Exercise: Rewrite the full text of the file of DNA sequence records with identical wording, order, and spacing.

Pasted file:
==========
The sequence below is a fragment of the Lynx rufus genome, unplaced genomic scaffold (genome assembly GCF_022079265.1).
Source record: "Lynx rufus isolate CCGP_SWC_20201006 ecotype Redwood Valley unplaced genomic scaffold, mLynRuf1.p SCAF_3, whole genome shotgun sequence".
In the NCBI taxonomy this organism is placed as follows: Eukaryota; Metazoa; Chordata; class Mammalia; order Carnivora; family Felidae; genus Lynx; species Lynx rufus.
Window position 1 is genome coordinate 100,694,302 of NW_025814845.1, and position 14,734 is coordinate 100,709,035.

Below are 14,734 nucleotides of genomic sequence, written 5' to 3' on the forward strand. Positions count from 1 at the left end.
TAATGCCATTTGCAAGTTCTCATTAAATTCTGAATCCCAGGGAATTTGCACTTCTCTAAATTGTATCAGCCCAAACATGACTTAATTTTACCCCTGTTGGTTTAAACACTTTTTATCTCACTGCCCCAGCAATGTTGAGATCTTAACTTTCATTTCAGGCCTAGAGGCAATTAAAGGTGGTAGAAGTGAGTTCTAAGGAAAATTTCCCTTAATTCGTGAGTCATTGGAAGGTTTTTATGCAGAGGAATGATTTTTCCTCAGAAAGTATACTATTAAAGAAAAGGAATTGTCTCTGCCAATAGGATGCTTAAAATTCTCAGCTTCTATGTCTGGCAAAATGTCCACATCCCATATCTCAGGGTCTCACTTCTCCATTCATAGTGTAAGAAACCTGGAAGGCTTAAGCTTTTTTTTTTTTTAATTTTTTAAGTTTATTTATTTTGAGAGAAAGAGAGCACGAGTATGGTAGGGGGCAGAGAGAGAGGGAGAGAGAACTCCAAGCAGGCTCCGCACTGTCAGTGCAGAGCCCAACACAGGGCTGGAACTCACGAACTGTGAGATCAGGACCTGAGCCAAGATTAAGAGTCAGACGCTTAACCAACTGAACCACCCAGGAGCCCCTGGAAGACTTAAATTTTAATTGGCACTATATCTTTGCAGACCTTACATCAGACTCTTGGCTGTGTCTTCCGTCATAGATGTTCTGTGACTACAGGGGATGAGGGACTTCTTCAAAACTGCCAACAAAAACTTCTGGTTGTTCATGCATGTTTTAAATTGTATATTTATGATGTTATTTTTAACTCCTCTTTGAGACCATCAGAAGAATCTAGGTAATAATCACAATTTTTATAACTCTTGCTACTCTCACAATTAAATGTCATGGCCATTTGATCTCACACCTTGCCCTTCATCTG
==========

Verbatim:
The sequence below is a fragment of the Lynx rufus genome, unplaced genomic scaffold (genome assembly GCF_022079265.1).
Source record: "Lynx rufus isolate CCGP_SWC_20201006 ecotype Redwood Valley unplaced genomic scaffold, mLynRuf1.p SCAF_3, whole genome shotgun sequence".
In the NCBI taxonomy this organism is placed as follows: Eukaryota; Metazoa; Chordata; class Mammalia; order Carnivora; family Felidae; genus Lynx; species Lynx rufus.
Window position 1 is genome coordinate 100,694,302 of NW_025814845.1, and position 14,734 is coordinate 100,709,035.

Below are 14,734 nucleotides of genomic sequence, written 5' to 3' on the forward strand. Positions count from 1 at the left end.
TAATGCCATTTGCAAGTTCTCATTAAATTCTGAATCCCAGGGAATTTGCACTTCTCTAAATTGTATCAGCCCAAACATGACTTAATTTTACCCCTGTTGGTTTAAACACTTTTTATCTCACTGCCCCAGCAATGTTGAGATCTTAACTTTCATTTCAGGCCTAGAGGCAATTAAAGGTGGTAGAAGTGAGTTCTAAGGAAAATTTCCCTTAATTCGTGAGTCATTGGAAGGTTTTTATGCAGAGGAATGATTTTTCCTCAGAAAGTATACTATTAAAGAAAAGGAATTGTCTCTGCCAATAGGATGCTTAAAATTCTCAGCTTCTATGTCTGGCAAAATGTCCACATCCCATATCTCAGGGTCTCACTTCTCCATTCATAGTGTAAGAAACCTGGAAGGCTTAAGCTTTTTTTTTTTTTAATTTTTTAAGTTTATTTATTTTGAGAGAAAGAGAGCACGAGTATGGTAGGGGGCAGAGAGAGAGGGAGAGAGAACTCCAAGCAGGCTCCGCACTGTCAGTGCAGAGCCCAACACAGGGCTGGAACTCACGAACTGTGAGATCAGGACCTGAGCCAAGATTAAGAGTCAGACGCTTAACCAACTGAACCACCCAGGAGCCCCTGGAAGACTTAAATTTTAATTGGCACTATATCTTTGCAGACCTTACATCAGACTCTTGGCTGTGTCTTCCGTCATAGATGTTCTGTGACTACAGGGGATGAGGGACTTCTTCAAAACTGCCAACAAAAACTTCTGGTTGTTCATGCATGTTTTAAATTGTATATTTATGATGTTATTTTTAACTCCTCTTTGAGACCATCAGAAGAATCTAGGTAATAATCACAATTTTTATAACTCTTGCTACTCTCACAATTAAATGTCATGGCCATTTGATCTCACACCTTGCCCTTCATCTG